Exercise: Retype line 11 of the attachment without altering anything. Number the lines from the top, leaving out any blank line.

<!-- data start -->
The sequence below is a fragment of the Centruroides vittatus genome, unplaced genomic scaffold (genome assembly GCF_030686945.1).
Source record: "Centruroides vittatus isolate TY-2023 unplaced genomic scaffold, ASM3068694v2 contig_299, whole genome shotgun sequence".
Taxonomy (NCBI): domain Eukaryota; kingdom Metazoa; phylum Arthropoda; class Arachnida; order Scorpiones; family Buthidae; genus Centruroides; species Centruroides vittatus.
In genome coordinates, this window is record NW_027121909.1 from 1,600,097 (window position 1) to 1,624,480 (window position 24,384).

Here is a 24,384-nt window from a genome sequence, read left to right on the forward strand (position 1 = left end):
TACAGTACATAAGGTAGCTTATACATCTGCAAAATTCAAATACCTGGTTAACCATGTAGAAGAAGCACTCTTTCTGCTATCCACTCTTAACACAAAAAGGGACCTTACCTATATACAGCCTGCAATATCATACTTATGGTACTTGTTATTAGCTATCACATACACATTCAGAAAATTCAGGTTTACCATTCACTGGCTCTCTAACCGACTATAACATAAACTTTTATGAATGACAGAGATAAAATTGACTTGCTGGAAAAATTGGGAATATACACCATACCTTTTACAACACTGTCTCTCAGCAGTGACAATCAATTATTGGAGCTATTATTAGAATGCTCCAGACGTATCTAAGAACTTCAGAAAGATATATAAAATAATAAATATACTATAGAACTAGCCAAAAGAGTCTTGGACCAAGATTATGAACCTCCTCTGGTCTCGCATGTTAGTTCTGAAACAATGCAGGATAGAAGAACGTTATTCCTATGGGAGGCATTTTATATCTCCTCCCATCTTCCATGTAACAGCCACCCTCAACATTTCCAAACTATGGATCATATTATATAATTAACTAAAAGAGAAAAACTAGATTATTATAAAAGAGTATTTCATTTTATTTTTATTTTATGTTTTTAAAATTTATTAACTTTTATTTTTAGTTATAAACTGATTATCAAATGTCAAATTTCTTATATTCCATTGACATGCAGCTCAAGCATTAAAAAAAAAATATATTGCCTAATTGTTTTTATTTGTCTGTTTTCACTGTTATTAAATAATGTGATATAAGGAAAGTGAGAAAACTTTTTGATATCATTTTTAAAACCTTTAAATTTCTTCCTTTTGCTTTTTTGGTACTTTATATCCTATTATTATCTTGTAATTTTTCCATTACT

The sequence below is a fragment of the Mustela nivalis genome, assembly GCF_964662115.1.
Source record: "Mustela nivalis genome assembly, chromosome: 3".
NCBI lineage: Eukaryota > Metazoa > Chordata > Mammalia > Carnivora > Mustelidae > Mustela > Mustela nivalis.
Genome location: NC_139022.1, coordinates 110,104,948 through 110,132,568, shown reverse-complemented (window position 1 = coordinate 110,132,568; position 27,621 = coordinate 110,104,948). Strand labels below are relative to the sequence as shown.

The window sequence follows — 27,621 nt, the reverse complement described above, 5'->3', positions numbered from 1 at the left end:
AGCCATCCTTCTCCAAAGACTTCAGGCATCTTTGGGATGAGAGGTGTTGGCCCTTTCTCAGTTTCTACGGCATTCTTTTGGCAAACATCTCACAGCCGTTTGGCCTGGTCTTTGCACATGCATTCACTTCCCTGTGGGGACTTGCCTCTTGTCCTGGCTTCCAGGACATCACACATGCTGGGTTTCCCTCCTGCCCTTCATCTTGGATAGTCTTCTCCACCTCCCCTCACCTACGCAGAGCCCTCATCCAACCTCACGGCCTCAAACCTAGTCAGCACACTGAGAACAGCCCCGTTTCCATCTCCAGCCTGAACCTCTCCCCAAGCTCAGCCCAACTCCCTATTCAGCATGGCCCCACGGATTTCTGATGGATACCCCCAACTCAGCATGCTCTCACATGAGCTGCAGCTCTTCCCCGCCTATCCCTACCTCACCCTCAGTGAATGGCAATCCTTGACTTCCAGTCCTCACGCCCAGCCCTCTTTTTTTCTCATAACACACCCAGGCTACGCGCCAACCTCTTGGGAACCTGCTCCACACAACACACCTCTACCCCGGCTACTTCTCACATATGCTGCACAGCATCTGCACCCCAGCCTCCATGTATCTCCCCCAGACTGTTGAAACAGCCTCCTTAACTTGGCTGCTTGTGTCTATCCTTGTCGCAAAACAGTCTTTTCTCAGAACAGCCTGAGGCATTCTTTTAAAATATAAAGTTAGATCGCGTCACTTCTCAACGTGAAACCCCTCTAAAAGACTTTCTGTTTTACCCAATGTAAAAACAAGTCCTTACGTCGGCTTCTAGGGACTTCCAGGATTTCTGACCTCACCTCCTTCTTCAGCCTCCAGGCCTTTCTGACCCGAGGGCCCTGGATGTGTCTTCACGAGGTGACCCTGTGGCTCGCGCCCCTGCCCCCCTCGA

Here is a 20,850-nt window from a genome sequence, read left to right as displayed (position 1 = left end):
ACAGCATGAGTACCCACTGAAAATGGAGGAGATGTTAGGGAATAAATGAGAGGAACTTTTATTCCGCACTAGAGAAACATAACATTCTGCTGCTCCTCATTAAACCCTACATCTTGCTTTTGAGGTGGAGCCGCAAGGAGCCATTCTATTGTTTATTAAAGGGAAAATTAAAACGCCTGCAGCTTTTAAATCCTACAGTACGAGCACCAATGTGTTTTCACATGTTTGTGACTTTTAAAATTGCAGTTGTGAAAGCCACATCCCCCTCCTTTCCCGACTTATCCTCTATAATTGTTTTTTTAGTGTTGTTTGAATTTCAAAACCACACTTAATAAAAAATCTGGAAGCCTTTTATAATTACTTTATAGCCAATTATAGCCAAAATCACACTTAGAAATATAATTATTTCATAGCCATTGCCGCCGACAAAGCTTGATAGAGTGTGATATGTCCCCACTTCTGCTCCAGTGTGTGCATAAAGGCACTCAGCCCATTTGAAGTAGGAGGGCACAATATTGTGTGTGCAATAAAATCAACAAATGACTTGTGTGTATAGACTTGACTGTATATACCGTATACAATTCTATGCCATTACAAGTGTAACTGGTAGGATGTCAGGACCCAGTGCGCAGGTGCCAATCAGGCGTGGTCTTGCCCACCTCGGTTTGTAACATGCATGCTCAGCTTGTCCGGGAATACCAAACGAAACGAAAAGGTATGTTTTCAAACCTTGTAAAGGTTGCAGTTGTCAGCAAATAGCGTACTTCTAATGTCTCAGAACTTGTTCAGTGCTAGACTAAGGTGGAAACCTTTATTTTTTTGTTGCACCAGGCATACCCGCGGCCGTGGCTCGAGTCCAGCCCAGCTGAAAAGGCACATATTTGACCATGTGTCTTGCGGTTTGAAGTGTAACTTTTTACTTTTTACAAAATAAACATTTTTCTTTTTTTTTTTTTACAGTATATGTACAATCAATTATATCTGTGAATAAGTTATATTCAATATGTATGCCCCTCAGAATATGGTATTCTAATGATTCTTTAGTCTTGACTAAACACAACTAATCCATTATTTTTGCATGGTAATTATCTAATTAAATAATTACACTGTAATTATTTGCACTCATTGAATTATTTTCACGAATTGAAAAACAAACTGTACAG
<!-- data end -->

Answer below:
The window sequence follows — 27,621 nt, the reverse complement described above, 5'->3', positions numbered from 1 at the left end: